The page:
HANOVER COUNTY, Va. -- Pick out an item from Ron Pomfrey’s sports collection.
“Here we have a ticket to the very last game at the Polo Grounds. Baseball. For the New York Giants. 1957,” showed Ron.
No matter the sport. No matter the era.
“Hats from the turn of the century. 1890s, early 1900s,” said Ron.
Ron encyclopedic mind rattles off the tiniest of details related to the thousands of his relics he owns.
“Baltimore Orioles. Frank Leges 1954 Yankees. Norm Zalchen’s Senators,” he rambled.
The 74-year-old started amassing his vast sports collection when he was knee high. He owns hundreds of helmets, jerseys and tickets -- from the Fall Classic to gear on the gridiron.
“I hold them every day. I enjoy it. It is a lot of fun,” said Ron. “One of my favorites. The 1919 World Series Ticket.”
For this collector, authenticity is paramount. Ron relishes the backstory as much as collecting.
“Oh, no. Everything in here is game-used. You ought to know that,” said Ron. “Really enjoy researching the history to make sure it is correct.”
But one collectible sitting on his mantel has stumped Ron for 30 years -- a dented trophy nine decades old.
“This particular one I purchased at an antique shop. It was $100. That was a lot of money for me back then 30 years ago. Still is,” said Ron. “West Point Football League Championship. 1929.”
Mystery has surrounded the memento until now.
“Just the uniqueness of it. I hadn’t seen a full-sized football trophy,” Ron said.
Ron posted a picture of the well-worn keepsake online this spring.
Tim Brown could not believe his eyes.
“It was by chance. Totally by chance,” recalled Tim. “I literally think to me it is a National Treasure.”
The Detroit-based author, who writes about the early days of football, was working on an article about two photographs released by the National Archives in February.
“What is unique in the picture is that every player in the picture is Black,” said Tim. “And West Point did not have Black players till 1966.”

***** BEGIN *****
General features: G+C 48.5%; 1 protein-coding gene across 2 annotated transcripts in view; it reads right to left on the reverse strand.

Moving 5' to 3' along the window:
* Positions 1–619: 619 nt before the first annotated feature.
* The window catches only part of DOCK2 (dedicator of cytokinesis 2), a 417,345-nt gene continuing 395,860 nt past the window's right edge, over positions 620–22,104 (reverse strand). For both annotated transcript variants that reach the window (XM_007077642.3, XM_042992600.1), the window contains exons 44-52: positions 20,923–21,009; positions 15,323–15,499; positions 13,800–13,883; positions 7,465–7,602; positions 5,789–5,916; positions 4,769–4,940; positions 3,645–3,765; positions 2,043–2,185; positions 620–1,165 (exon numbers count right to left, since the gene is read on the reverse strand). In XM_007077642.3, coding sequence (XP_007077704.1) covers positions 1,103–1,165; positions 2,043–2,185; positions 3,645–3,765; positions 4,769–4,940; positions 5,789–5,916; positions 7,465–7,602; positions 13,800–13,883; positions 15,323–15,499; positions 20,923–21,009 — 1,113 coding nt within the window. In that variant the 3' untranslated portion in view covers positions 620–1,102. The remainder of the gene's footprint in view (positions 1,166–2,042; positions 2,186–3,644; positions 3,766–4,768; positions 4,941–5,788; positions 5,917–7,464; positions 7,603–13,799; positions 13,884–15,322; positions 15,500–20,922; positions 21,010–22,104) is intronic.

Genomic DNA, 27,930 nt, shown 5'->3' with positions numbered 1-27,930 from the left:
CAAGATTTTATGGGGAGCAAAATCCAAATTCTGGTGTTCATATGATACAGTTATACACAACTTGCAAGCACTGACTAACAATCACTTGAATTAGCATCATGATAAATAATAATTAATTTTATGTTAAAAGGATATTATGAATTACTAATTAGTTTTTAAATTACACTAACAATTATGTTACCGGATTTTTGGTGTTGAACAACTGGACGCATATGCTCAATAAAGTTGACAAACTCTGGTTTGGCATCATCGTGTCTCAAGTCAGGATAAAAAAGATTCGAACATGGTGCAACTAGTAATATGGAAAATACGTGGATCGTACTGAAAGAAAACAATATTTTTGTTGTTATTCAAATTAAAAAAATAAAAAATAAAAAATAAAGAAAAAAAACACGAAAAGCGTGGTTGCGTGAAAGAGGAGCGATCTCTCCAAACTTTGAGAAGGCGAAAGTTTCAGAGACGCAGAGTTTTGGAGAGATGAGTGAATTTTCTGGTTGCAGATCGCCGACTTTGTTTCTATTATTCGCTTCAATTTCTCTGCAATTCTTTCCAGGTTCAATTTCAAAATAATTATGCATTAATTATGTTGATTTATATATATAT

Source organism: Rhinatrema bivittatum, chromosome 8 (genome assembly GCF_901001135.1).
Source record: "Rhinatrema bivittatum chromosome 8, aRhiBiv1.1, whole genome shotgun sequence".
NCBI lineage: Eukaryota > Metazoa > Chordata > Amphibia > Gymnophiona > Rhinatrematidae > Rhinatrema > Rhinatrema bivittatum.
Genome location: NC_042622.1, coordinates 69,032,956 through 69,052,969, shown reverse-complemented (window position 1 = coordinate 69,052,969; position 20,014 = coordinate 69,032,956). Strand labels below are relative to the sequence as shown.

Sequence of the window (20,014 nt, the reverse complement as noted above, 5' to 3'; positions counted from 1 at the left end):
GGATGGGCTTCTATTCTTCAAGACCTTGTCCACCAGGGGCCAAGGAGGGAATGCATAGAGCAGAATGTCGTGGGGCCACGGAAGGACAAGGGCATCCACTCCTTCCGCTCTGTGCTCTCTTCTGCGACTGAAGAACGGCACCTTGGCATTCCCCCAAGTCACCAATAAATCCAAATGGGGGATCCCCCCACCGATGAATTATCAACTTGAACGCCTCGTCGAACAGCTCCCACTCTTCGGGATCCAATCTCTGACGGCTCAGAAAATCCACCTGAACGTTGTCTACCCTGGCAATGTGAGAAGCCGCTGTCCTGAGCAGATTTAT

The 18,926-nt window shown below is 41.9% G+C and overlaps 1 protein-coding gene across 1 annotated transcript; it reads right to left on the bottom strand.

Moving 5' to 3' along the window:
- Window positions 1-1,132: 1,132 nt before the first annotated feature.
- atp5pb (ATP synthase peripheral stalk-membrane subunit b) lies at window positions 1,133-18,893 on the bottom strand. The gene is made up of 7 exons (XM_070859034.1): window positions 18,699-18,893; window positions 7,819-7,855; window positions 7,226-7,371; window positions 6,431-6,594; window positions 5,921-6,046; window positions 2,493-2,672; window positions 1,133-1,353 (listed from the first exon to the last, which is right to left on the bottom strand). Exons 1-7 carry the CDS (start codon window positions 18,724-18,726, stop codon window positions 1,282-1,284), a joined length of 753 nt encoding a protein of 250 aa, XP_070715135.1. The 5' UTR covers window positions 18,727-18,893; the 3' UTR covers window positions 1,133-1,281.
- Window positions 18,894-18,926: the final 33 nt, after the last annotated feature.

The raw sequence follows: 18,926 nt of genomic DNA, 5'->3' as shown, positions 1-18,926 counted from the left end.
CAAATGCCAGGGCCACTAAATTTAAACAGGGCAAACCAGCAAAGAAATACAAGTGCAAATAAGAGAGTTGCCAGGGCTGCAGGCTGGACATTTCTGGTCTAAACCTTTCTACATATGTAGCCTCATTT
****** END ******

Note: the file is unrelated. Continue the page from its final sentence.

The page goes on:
The team? West Point Buffalo Soldiers from the late 1920s -- some of whom played on that 1929 Championship team.
Segregation prevented these cavalrymen from playing with Cadets, so they formed their own team.
“This was an opportunity for them to be treated equally,” said Tim.
The calvary detachment played semi-pro and other college teams from New York to Philadelphia.
“They quickly became quite good,” said Tim.
Turns out, the horsemen were a force to be reckoned with.
“In late 20s and early 30s, according to local newspapers, they went undefeated. And went three years without being scored upon,” said Tim.
Their talents led them to a championship on the field and -- quite possibly -- respect off it.
“I think the way they played in their performance had to have the white spectators and the teams they played to think differently about these men after they played them,” said Tim.
The author is digging to find out more.
“I’ve moved into a second phase, and I’m trying to identify who each of the players is in those images,” said Tim.
He marvels at the coincidence of photos of the team and trophy surfacing at the same time.
“It is like walking down the sidewalk and having a dollar bill blown toward you. You can’t believe how lucky you are,” Tim said.
The question of how the well-worn trophy found its way to an antique shop in Hanover may never be answered. But after 90+ years, the soldiers captured in black and white are finally getting some recognition.
“Knowing the circumstances behind winning that trophy adds to its value, and I’m not talking about monetary value. It just adds to the value. For me it is a magical trophy,” said Tim.
As for Ron, he takes pride being the steward of such a rare piece of sports history.
“I looked for the trophy in some of the pictures. Didn’t see it,” said Ron. “They were there and enjoyed the football and were true competitors. So they showed what they could do.”
One of his most prized possessions just grew more special because now he knows the rest of the tale.
“Well indeed it is. The more history we can find. The more knowledge we can obtain,” Ron said. “We’ll take care of it. We’ll cherish it. And we’ll spread the story. Yes indeed.”
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